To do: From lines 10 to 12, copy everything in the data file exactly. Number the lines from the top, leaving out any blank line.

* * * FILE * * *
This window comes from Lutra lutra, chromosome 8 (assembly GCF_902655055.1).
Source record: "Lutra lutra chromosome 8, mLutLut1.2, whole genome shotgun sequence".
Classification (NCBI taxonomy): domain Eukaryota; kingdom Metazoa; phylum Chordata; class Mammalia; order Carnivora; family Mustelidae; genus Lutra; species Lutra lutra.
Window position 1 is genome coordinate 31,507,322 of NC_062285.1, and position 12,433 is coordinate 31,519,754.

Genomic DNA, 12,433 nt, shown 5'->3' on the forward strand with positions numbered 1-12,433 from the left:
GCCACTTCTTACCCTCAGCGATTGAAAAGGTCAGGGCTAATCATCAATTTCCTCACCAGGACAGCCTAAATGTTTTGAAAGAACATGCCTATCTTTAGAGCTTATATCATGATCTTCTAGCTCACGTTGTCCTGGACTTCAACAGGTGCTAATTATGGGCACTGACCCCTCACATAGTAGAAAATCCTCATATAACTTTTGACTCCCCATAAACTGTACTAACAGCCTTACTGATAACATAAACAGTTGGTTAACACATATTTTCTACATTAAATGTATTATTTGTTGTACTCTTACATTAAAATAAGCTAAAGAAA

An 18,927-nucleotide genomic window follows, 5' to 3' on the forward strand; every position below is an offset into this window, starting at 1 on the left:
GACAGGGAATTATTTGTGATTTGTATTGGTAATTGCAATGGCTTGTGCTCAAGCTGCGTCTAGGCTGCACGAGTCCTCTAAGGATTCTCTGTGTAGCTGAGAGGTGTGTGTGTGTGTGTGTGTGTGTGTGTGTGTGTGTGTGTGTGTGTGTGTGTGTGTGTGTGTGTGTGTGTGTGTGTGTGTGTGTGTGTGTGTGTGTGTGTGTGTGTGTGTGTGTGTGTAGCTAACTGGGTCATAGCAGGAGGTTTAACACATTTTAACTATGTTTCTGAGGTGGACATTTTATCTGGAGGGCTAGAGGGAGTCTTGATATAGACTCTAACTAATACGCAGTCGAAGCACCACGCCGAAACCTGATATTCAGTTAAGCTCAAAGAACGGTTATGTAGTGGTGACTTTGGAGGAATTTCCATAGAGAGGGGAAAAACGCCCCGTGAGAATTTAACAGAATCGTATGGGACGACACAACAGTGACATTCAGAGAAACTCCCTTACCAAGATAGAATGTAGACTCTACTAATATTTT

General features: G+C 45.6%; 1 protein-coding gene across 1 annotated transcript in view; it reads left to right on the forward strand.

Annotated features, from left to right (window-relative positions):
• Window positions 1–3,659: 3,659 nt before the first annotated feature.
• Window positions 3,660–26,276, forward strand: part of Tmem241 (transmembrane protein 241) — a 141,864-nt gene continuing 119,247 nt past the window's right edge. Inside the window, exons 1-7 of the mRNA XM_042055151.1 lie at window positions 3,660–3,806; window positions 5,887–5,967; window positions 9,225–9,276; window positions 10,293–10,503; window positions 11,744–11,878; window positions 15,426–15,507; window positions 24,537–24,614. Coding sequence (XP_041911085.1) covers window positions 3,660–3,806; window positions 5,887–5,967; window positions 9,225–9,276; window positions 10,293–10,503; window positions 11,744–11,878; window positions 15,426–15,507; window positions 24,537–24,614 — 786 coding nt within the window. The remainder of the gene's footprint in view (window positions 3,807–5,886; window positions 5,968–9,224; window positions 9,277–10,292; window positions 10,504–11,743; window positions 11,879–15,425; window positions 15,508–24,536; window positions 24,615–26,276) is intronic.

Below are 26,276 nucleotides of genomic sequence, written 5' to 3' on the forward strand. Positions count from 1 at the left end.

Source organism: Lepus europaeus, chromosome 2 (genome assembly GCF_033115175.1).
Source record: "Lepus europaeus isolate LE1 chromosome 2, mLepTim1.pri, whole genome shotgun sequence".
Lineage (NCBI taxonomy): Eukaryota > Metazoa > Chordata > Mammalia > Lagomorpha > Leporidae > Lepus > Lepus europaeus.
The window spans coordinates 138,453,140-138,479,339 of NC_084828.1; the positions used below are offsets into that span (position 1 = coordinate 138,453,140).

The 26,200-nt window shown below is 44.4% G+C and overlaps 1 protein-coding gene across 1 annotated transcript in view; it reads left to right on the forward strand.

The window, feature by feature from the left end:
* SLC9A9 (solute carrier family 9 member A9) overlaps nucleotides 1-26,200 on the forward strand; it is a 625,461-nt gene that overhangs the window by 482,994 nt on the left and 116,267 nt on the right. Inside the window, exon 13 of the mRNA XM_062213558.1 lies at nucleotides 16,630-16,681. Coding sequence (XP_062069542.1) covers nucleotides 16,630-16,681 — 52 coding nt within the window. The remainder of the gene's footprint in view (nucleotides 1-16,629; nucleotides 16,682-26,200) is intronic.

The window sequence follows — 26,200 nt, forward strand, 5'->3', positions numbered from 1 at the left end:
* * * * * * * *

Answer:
Annotated features, from left to right (window-relative positions):
• Window positions 1–3,659: 3,659 nt before the first annotated feature.
• Window positions 3,660–26,276, forward strand: part of Tmem241 (transmembrane protein 241) — a 141,864-nt gene continuing 119,247 nt past the window's right edge. Inside the window, exons 1-7 of the mRNA XM_042055151.1 lie at window positions 3,660–3,806; window positions 5,887–5,967; window positions 9,225–9,276; window positions 10,293–10,503; window positions 11,744–11,878; window positions 15,426–15,507; window positions 24,537–24,614. Coding sequence (XP_041911085.1) covers window positions 3,660–3,806; window positions 5,887–5,967; window positions 9,225–9,276; window positions 10,293–10,503; window positions 11,744–11,878; window positions 15,426–15,507; window positions 24,537–24,614 — 786 coding nt within the window. The remainder of the gene's footprint in view (window positions 3,807–5,886; window positions 5,968–9,224; window positions 9,277–10,292; window positions 10,504–11,743; window positions 11,879–15,425; window positions 15,508–24,536; window positions 24,615–26,276) is intronic.